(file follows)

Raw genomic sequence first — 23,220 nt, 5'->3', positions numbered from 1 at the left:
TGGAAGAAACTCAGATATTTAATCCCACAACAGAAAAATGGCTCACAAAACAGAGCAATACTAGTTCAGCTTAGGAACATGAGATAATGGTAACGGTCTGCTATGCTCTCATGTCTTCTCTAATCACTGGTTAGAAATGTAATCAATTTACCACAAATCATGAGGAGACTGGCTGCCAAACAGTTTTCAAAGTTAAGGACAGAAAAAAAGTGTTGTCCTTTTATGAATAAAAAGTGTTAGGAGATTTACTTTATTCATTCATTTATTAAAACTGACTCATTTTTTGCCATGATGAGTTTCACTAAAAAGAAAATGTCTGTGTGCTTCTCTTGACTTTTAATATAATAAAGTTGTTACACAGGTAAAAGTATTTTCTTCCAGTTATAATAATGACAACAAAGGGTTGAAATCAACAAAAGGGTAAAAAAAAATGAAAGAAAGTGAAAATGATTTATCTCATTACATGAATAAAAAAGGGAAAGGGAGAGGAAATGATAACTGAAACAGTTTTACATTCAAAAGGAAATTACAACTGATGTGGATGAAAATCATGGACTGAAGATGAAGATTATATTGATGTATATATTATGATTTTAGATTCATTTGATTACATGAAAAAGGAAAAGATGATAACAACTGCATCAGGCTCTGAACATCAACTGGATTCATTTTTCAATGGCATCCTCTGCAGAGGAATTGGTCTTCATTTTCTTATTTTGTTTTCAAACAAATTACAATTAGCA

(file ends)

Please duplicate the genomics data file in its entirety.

Raw genomic sequence first — 23,220 nt, 5'->3', positions numbered from 1 at the left:
TGGAAGAAACTCAGATATTTAATCCCACAACAGAAAAATGGCTCACAAAACAGAGCAATACTAGTTCAGCTTAGGAACATGAGATAATGGTAACGGTCTGCTATGCTCTCATGTCTTCTCTAATCACTGGTTAGAAATGTAATCAATTTACCACAAATCATGAGGAGACTGGCTGCCAAACAGTTTTCAAAGTTAAGGACAGAAAAAAAGTGTTGTCCTTTTATGAATAAAAAGTGTTAGGAGATTTACTTTATTCATTCATTTATTAAAACTGACTCATTTTTTGCCATGATGAGTTTCACTAAAAAGAAAATGTCTGTGTGCTTCTCTTGACTTTTAATATAATAAAGTTGTTACACAGGTAAAAGTATTTTCTTCCAGTTATAATAATGACAACAAAGGGTTGAAATCAACAAAAGGGTAAAAAAAAATGAAAGAAAGTGAAAATGATTTATCTCATTACATGAATAAAAAAGGGAAAGGGAGAGGAAATGATAACTGAAACAGTTTTACATTCAAAAGGAAATTACAACTGATGTGGATGAAAATCATGGACTGAAGATGAAGATTATATTGATGTATATATTATGATTTTAGATTCATTTGATTACATGAAAAAGGAAAAGATGATAACAACTGCATCAGGCTCTGAACATCAACTGGATTCATTTTTCAATGGCATCCTCTGCAGAGGAATTGGTCTTCATTTTCTTATTTTGTTTTCAAACAAATTACAATTAGCA